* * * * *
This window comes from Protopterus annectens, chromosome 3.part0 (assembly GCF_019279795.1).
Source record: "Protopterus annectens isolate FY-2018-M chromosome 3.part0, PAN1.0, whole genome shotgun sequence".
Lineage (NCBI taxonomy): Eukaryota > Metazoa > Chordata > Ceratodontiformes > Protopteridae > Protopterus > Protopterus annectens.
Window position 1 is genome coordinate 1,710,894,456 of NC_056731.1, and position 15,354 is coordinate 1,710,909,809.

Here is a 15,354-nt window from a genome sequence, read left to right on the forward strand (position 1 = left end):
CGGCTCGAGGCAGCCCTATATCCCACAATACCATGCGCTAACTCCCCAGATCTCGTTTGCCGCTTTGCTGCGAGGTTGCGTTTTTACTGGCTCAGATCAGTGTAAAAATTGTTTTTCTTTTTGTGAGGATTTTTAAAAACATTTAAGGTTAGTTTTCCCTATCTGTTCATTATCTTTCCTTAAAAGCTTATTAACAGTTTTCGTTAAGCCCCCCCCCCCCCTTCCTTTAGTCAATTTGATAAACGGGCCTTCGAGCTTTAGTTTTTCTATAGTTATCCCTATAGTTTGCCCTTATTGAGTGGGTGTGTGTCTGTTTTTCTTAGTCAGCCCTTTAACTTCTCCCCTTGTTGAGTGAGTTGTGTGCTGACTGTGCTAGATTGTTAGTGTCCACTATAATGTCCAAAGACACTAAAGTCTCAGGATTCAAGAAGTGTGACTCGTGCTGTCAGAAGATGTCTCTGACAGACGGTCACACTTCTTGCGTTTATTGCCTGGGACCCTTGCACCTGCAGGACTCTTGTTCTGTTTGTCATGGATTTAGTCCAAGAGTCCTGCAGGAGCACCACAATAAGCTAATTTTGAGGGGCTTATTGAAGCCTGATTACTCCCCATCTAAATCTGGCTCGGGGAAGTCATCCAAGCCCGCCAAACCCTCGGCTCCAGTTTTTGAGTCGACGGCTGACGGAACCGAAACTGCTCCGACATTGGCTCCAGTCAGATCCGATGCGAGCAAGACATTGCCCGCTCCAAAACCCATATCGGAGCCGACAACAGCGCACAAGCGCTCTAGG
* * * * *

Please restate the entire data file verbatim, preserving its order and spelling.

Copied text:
This window comes from Protopterus annectens, chromosome 3.part0 (assembly GCF_019279795.1).
Source record: "Protopterus annectens isolate FY-2018-M chromosome 3.part0, PAN1.0, whole genome shotgun sequence".
Lineage (NCBI taxonomy): Eukaryota > Metazoa > Chordata > Ceratodontiformes > Protopteridae > Protopterus > Protopterus annectens.
Window position 1 is genome coordinate 1,710,894,456 of NC_056731.1, and position 15,354 is coordinate 1,710,909,809.

Here is a 15,354-nt window from a genome sequence, read left to right on the forward strand (position 1 = left end):
CGGCTCGAGGCAGCCCTATATCCCACAATACCATGCGCTAACTCCCCAGATCTCGTTTGCCGCTTTGCTGCGAGGTTGCGTTTTTACTGGCTCAGATCAGTGTAAAAATTGTTTTTCTTTTTGTGAGGATTTTTAAAAACATTTAAGGTTAGTTTTCCCTATCTGTTCATTATCTTTCCTTAAAAGCTTATTAACAGTTTTCGTTAAGCCCCCCCCCCCCCTTCCTTTAGTCAATTTGATAAACGGGCCTTCGAGCTTTAGTTTTTCTATAGTTATCCCTATAGTTTGCCCTTATTGAGTGGGTGTGTGTCTGTTTTTCTTAGTCAGCCCTTTAACTTCTCCCCTTGTTGAGTGAGTTGTGTGCTGACTGTGCTAGATTGTTAGTGTCCACTATAATGTCCAAAGACACTAAAGTCTCAGGATTCAAGAAGTGTGACTCGTGCTGTCAGAAGATGTCTCTGACAGACGGTCACACTTCTTGCGTTTATTGCCTGGGACCCTTGCACCTGCAGGACTCTTGTTCTGTTTGTCATGGATTTAGTCCAAGAGTCCTGCAGGAGCACCACAATAAGCTAATTTTGAGGGGCTTATTGAAGCCTGATTACTCCCCATCTAAATCTGGCTCGGGGAAGTCATCCAAGCCCGCCAAACCCTCGGCTCCAGTTTTTGAGTCGACGGCTGACGGAACCGAAACTGCTCCGACATTGGCTCCAGTCAGATCCGATGCGAGCAAGACATTGCCCGCTCCAAAACCCATATCGGAGCCGACAACAGCGCACAAGCGCTCTAGG